The public doesn’t understand, and when they don’t understand, they are skeptical. I want it done so that a twelve-year-old kid can understand it.
'Victory Through Air Power' caught Walt right between his ambition and the reality of the war. He wanted to do justice to de Seversky’s book by creating a lavish and impressive piece of entertainment that would clearly communicate its central thesis. At the same time, there was the pressure of money, as no one was willing to cover the costs of the expensive film, but even more so, the pressure of time. If the film was going to have an impact on public opinion and help shift the war in the Allies’ favour, it needed to come out as soon as possible.
On top of that, the initial enthusiasm for de Seversky’s theories was starting to waver, many seeing his proposal of bolstered aerial combat as a flawed system. In the film, de Seversky criticises the U.S. plans of "island-hopping" through the Indonesian archipelago and the intervening islands towards Japan, but this plan was already in motion and working effectively. His futuristic aircraft designs were also a touch too far-fetched to be possible, and with each passing month, the chances of the film having any sort of impact were lessening.
Walt also had an issue with getting the film into theatres. The studio had a complicated distribution relationship with RKO Radio Pictures, and just as it had been initially with 'Fantasia', RKO did not have a lot of faith that the film would be a financial success. After they passed on distributing the film, Walt was forced to look for help from another studio, in this instance United Artists.
Unfortunately, the film did not achieve the success or have the impact Walt had hoped for. While some military insiders were complementary of the film, the critics and public were relatively indifferent to it. “Major de Seversky and Walt Disney know what they are talking about,” wrote film critic James Algee, “for I suspect that an awful lot of people who see 'Victory Through Air Power' are going to think they do ... I had the feeling I was sold something under pretty high pressure, which I don't enjoy, and I am staggered at the ease with which such self-confidence, on matters of such importance, can be blared all over the nation, without cross-questioning.” There were reports that the film was viewed by Winston Churchill and President Franklin D. Roosevelt, but it is still unconfirmed as to what they thought. In the court of public opinion, the film wasn’t enough to change military tactics, and many found that this distillation of de Seversky’s ideas revealed their inherent flaws rather than sold them.
'Victory Through Air Power' was not a financially-driven project for Walt, but he assumed that, if he made it look impressive enough, that would be enough to get audiences in. Instead, the film would be yet another flop for the studio, who out of seven feature films had only turned a profit on two. For the most part, 'Victory Through Air Power' is thought of now as an historical curiosity, in part because of its role as a piece of propaganda and also because it has been mostly unavailable to the public. It never received a re-release, though the History of Aviation section was later recycled for television, and unlike 'The Reluctant Dragon', is very hard to find today. Its only major release since 1943 was as part of the Walt Disney Treasures DVD release Walt Disney on the Front Line in 2004.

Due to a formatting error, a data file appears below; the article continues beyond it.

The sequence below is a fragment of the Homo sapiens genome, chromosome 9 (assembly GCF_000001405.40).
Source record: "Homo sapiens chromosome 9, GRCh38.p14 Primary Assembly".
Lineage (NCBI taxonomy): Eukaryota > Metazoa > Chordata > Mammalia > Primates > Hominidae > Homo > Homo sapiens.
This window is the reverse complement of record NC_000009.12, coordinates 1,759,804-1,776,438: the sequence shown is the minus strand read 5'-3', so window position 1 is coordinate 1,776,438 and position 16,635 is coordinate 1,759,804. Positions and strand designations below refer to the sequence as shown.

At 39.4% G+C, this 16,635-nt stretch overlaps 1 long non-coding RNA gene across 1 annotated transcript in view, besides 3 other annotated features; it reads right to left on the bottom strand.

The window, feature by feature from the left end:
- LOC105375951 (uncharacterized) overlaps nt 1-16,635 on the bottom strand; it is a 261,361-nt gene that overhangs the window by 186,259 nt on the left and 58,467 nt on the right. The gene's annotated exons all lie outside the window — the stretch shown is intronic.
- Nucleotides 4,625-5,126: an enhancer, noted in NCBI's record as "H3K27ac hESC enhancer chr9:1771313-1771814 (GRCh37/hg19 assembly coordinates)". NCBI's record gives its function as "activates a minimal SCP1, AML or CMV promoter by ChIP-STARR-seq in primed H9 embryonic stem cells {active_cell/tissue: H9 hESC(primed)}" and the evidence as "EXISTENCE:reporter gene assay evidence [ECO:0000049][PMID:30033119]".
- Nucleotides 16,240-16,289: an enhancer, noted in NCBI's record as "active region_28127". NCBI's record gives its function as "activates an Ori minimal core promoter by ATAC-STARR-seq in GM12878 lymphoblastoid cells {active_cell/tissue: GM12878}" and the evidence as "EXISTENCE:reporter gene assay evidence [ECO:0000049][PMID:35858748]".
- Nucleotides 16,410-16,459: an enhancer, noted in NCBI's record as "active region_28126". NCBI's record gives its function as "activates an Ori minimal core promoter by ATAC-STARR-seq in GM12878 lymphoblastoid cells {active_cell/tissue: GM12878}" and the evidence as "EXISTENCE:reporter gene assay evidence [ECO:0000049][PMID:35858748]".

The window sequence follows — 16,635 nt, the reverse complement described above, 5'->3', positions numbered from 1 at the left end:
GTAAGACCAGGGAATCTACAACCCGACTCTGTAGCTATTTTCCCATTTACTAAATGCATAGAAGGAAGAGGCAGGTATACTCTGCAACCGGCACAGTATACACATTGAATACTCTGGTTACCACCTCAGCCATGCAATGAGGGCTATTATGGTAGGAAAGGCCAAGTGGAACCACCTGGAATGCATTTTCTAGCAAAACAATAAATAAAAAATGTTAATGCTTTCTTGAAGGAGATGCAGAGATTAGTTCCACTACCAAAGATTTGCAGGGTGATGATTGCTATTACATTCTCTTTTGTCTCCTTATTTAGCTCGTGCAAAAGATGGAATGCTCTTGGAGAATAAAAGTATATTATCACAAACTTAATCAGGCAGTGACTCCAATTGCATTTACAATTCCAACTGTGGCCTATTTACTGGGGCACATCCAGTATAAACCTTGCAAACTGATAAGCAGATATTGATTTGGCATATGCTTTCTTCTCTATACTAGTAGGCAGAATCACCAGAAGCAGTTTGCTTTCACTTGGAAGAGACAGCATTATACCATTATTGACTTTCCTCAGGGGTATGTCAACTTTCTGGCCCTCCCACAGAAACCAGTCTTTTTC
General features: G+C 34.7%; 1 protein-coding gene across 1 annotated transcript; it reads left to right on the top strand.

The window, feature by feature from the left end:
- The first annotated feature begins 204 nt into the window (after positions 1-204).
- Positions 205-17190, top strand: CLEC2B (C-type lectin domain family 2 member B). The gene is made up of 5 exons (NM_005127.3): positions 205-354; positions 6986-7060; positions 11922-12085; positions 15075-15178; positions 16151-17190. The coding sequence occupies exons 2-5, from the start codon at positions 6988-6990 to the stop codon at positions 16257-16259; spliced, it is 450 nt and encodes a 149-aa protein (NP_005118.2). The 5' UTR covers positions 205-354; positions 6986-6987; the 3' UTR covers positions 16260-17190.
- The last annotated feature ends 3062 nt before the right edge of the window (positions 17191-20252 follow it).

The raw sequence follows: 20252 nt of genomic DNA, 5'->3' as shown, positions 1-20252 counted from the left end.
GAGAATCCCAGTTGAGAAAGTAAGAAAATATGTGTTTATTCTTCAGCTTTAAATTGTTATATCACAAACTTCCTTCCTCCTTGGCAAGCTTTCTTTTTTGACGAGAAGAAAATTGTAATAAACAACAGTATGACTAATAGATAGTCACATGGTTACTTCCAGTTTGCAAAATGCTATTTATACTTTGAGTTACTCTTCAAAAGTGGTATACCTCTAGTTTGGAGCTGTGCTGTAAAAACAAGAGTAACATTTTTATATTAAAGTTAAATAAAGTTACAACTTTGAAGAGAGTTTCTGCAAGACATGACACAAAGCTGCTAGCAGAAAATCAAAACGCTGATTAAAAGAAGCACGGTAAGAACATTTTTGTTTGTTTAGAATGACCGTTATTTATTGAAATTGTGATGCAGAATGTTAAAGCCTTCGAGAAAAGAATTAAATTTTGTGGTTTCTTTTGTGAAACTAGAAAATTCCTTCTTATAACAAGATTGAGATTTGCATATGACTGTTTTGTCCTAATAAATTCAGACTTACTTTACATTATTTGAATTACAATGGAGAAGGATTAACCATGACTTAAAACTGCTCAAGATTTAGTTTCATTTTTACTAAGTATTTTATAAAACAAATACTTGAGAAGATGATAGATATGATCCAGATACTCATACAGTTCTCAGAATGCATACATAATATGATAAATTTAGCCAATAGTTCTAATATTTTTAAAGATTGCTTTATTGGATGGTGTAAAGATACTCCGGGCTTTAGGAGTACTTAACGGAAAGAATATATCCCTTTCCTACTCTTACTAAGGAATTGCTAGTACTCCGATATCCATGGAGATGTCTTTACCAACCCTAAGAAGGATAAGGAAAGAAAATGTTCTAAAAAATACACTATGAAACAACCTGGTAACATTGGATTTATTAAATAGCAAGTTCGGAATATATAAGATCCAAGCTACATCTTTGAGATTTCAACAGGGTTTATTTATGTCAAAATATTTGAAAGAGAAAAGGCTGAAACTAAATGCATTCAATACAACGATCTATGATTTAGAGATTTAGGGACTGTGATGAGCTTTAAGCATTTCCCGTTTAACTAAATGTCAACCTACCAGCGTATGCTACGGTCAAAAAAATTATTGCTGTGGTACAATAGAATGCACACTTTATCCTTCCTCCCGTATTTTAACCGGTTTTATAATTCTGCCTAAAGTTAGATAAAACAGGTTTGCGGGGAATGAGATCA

Like all of the films in the Wartime Era though, 'Victory Through Air Power' is worthy of reexamination. While de Seversky’s theories are unsound and the racial stereotypes are uncomfortable, the animated sequences are spectacular, demonstrating a shift in animation towards a rich, striking graphic approach. de Seversky’s arguments are presented in clear and emotionally charged detail, and where possible, the animators amplify it with rousing, often thrilling action sequences that hold your attention despite the dry subject matter. At its heart, it is still a piece of propaganda, but not one without technical merit.
The idea of Gremlins, supernatural beings who cause damage to aircraft whilst they are in the air, originated from the British Royal Air Force after the First World War. As a joke, pilots began to blame Gremlins for routine aircraft damage, things that could easily be explained, and the folklore became popular, even spreading to other Allied air forces at the start of the Second World War.
One British pilot who was particularly enamoured with Gremlins was Flight Lieutenant Roald Dahl. He had gained a reputation within the RAF as a ‘Gremlinologist’, and while serving as Assistant British Military Air Attache in Washington D.C. in 1942, he consolidated the oral histories into the short story 'Gremlin Lore'.
As he was still a serving British officer, he would need permission to have the story published, and sent it to the British Information Service for approval. It was read by producer Sidney L. Bernstein, who thought it might be good material for Walt Disney Productions. He forwarded it to Walt, who was delighted and intrigued by its possibilities, and organised to meet Dahl as soon as possible.
Negotiations soon began over the rights to 'Gremlin Law'. The studio would illustrate the magazine publication of the story, using it as a test for potential character designs, and Dahl would be paid a small cash sum, which would be donated to the RAF Benevolent Fund, as well as royalties from any books featuring the characters published by Disney. Once the story was published, the copyright would transfer to Disney. The final contract was executed in October 1942, but included a clause that required both Dahl and the British Air Ministry to sign off on the script and the final film. This meant that, unlike every other commercial film project produced by the studio up until that time, Walt would not have sole final approval on the film itself.